Cambridge, Mass. — A team of researchers at Harvard University has concluded a study that affirms what critics of the medical malpractice system have been saying for years: frivolous litigation — claims that lack evidence of injury, substandard care, or both — is both common and costly.
The researcher group, comprised mainly of physicians, reviewed a random sample of 1,452 malpractice claims from five liability insurers to determine whether a medical injury had occurred and, if so, whether it was due to medical error. The group analyzed the prevalence, characteristics, litigation outcomes and costs of claims that lacked evidence of error.
The study found that for three percent of the claims, there were no verifiable medical injuries, and that 37 percent of the claims did not involve errors. When claims not involving errors were compensated, payments were significantly lower on average than were payments for claims involving errors ($313,205 and $521,560, respectively). Overall, claims not involving errors accounted for 13 to 16 percent of the system’s total monetary costs. For every dollar spent on compensation, 54 cents went to administrative expenses (including those involving lawyers, experts and courts). Claims involving errors accounted for 78 percent of total administrative costs.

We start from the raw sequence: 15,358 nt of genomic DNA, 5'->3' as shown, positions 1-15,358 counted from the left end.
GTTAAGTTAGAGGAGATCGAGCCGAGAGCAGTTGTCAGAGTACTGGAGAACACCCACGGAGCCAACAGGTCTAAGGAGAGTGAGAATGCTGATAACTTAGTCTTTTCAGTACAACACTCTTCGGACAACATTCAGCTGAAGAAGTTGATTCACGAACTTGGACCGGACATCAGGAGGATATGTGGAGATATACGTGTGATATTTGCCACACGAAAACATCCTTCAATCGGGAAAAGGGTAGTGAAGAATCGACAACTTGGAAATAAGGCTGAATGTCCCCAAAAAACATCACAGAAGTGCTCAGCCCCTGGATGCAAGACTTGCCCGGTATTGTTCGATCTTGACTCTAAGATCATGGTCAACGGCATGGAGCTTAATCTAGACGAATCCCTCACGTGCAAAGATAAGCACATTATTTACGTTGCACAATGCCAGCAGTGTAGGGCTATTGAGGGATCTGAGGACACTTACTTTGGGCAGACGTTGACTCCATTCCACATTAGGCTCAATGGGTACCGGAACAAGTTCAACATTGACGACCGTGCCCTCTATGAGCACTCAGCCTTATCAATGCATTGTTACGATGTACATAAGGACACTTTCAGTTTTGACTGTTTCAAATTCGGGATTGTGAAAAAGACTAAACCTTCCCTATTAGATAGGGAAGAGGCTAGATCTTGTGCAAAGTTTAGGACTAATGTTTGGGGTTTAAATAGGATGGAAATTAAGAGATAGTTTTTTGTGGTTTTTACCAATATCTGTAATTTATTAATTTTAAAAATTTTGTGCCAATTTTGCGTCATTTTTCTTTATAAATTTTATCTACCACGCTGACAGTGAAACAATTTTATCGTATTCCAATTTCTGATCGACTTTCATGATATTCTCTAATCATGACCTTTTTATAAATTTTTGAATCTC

The study concludes that claims lacking evidence of error are not uncommon, but that most are denied compensation; that the vast majority of expenditures go toward litigation over errors and payment of them; and that the overhead costs of malpractice litigation are exorbitant.